A huge number of trees grow too big for the average garden.

    Cotoneaster cornubia, which you recommend, and which I'd not disagree with because I had one next to the leylandii, will grow to 20 feet, no problem.

    Just like the leylandii, mine had to be pruned. It was actually much harder to prune than the leylandii, because of its spreading growth habit.

    It's better for wildlife - we got redwings every year - but I had both trees for 20 years, so what I say about them isn't based on theory, but solid knowledge of containing them in a suburban garden.

    My Dad had one of the cotoneaster's many seedlings and he kept that at about 8' by regular pruning. It did look more like a lollipop than a tree though!


    So, what I'm saying is both can work, but the owners need self-discipline.
    'It's a terrible thing to wait until you're ready…..Generally speaking, now is as good a time as any.' Hugh Lawrie.
    • safestored4
    • By safestored4 9th Mar 18, 9:18 PM
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    safestored4
    There are broader issues here which you need to consider. You may want to block the neighbours opposite from overlooking your garden
    but how will your planting impact upon them?
    • robin58
    • By robin58 10th Mar 18, 1:58 AM
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    robin58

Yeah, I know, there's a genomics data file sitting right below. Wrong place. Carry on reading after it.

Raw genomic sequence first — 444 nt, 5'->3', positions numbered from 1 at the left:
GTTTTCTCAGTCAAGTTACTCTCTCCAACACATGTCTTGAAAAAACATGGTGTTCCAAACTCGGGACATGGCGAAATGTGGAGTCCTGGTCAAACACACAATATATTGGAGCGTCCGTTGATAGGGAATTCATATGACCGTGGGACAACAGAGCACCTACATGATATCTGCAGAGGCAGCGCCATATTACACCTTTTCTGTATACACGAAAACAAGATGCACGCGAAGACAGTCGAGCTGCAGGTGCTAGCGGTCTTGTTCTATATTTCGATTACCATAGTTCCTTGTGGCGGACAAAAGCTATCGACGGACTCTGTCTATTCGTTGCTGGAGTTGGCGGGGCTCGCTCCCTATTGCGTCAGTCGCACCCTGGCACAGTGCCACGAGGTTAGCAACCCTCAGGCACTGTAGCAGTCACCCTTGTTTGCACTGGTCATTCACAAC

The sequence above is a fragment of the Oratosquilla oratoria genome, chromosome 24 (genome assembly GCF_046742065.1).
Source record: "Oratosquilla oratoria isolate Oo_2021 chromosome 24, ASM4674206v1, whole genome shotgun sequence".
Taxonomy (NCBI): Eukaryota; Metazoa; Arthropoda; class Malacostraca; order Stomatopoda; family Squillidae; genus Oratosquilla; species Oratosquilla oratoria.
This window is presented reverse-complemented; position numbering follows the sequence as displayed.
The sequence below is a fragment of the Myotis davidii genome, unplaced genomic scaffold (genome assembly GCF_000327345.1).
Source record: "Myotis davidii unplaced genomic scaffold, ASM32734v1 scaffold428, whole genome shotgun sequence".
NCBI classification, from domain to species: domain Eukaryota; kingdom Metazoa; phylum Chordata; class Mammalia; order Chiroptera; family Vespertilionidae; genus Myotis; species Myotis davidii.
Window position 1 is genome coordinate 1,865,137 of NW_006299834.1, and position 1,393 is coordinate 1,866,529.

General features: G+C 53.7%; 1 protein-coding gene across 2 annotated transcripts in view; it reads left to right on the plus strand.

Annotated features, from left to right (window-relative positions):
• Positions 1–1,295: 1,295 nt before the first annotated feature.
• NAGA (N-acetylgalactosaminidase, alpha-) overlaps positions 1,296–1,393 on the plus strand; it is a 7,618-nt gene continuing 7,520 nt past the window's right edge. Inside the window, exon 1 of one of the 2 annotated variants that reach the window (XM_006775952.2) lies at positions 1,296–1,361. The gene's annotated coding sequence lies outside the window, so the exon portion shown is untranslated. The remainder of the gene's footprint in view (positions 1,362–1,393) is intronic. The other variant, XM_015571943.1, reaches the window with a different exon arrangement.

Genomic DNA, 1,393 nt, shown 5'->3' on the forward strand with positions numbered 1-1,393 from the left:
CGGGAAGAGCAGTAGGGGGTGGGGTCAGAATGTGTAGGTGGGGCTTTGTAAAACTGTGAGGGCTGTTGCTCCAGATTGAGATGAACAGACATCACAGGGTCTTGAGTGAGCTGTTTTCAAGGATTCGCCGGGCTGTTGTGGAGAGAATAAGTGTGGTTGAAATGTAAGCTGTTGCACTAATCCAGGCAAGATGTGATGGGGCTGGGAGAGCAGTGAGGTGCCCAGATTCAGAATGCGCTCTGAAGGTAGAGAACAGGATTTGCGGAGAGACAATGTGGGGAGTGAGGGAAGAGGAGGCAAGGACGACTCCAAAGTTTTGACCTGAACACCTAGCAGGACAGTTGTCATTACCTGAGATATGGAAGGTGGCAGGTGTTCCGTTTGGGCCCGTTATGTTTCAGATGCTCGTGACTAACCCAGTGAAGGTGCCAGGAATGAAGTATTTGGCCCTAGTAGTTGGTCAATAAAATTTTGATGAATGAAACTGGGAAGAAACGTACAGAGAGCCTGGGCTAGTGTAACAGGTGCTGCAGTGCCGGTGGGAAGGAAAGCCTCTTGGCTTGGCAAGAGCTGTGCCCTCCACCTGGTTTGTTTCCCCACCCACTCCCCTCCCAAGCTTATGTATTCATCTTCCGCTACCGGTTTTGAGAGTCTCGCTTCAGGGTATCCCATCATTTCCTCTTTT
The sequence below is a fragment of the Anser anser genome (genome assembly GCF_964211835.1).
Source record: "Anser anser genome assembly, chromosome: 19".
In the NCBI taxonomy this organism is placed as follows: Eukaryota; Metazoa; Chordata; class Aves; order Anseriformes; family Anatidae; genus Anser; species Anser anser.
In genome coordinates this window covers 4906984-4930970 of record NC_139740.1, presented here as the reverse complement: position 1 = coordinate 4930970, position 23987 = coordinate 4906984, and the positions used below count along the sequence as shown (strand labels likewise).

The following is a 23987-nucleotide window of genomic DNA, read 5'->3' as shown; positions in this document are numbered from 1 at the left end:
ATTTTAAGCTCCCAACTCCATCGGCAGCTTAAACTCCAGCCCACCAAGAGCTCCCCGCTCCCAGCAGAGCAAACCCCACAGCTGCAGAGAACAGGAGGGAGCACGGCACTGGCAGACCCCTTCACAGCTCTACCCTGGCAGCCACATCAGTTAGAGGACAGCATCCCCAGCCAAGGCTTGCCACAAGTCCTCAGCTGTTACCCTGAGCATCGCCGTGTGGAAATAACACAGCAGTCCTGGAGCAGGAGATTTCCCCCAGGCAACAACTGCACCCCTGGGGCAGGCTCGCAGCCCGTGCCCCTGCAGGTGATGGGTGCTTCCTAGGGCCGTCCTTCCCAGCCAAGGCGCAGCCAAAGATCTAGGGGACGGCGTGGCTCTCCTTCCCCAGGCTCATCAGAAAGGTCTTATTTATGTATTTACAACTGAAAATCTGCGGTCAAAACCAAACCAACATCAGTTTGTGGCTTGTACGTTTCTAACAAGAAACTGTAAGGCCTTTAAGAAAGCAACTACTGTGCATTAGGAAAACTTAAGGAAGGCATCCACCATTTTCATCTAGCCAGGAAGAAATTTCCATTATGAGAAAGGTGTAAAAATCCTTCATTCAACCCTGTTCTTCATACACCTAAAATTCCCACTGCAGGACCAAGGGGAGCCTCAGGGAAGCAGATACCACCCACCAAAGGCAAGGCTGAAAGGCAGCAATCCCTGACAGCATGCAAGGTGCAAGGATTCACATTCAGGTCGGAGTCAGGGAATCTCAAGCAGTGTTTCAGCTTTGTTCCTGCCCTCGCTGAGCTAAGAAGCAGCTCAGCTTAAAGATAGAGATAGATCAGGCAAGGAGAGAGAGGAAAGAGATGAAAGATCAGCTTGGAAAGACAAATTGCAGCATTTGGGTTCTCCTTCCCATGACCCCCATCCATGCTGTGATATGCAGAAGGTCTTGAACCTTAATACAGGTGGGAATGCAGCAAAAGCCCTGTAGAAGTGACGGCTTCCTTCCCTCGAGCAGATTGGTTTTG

Leylandii have been sited in a few court cases as of late because they have caused issues of size and not being trimmed back.
    The more I live, the more I learn.
    The more I learn, the more I grow.
    The more I grow, the more I see.
    The more I see, the more I know.
    The more I know, the more I see,
    How little I know.!!
    • Davesnave
    • By Davesnave 10th Mar 18, 6:19 AM
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    Davesnave
    Leylandii have been sited in a few court cases as of late because they have caused issues of size and not being trimmed back.
    Originally posted by robin58
    Yes, that sort of consideration was covered in my first post.

    Here is a clickable photo showing part our 20 year old leylandii hedge in 2008, standing beside a cotoneaster cornubia, which is also doing a privacy job. It's semi-evergreen, so can't find itself in court, and in any event, also protected by a TPO!



    People can make up their own minds which is larger and easier to maintain.

    (The other large 'tree' on the left is a pittosporum, sold to me in a yogurt pot for 20p, which took around 15 years to reach that size. It's also evergreen, but rarely mentioned in dispatches.)
    Last edited by Davesnave; 10-03-2018 at 6:55 AM.
    'It's a terrible thing to wait until you're ready…..Generally speaking, now is as good a time as any.' Hugh Lawrie.
    • scottish lassy
    • By scottish lassy 10th Mar 18, 7:47 PM
    • 250 Posts
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    scottish lassy
    I have used escallonia for the same purpose. Quick to grow, evergreen, nice flowers and doesn't get humungous!